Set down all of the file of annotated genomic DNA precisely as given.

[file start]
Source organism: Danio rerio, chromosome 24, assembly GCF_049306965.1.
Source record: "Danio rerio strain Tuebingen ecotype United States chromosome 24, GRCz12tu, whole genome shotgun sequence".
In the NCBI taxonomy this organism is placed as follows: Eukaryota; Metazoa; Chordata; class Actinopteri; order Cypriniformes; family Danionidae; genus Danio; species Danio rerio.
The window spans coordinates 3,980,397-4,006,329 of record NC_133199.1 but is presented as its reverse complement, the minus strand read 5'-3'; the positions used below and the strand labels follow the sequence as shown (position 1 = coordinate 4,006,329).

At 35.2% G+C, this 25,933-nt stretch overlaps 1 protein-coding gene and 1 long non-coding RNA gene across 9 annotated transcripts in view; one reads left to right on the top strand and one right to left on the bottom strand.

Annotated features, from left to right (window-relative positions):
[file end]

Source organism: Danio rerio, chromosome 24, assembly GCF_049306965.1.
Source record: "Danio rerio strain Tuebingen ecotype United States chromosome 24, GRCz12tu, whole genome shotgun sequence".
In the NCBI taxonomy this organism is placed as follows: Eukaryota; Metazoa; Chordata; class Actinopteri; order Cypriniformes; family Danionidae; genus Danio; species Danio rerio.
The window spans coordinates 3,980,397-4,006,329 of record NC_133199.1 but is presented as its reverse complement, the minus strand read 5'-3'; the positions used below and the strand labels follow the sequence as shown (position 1 = coordinate 4,006,329).

At 35.2% G+C, this 25,933-nt stretch overlaps 1 protein-coding gene and 1 long non-coding RNA gene across 9 annotated transcripts in view; one reads left to right on the top strand and one right to left on the bottom strand.

Annotated features, from left to right (window-relative positions):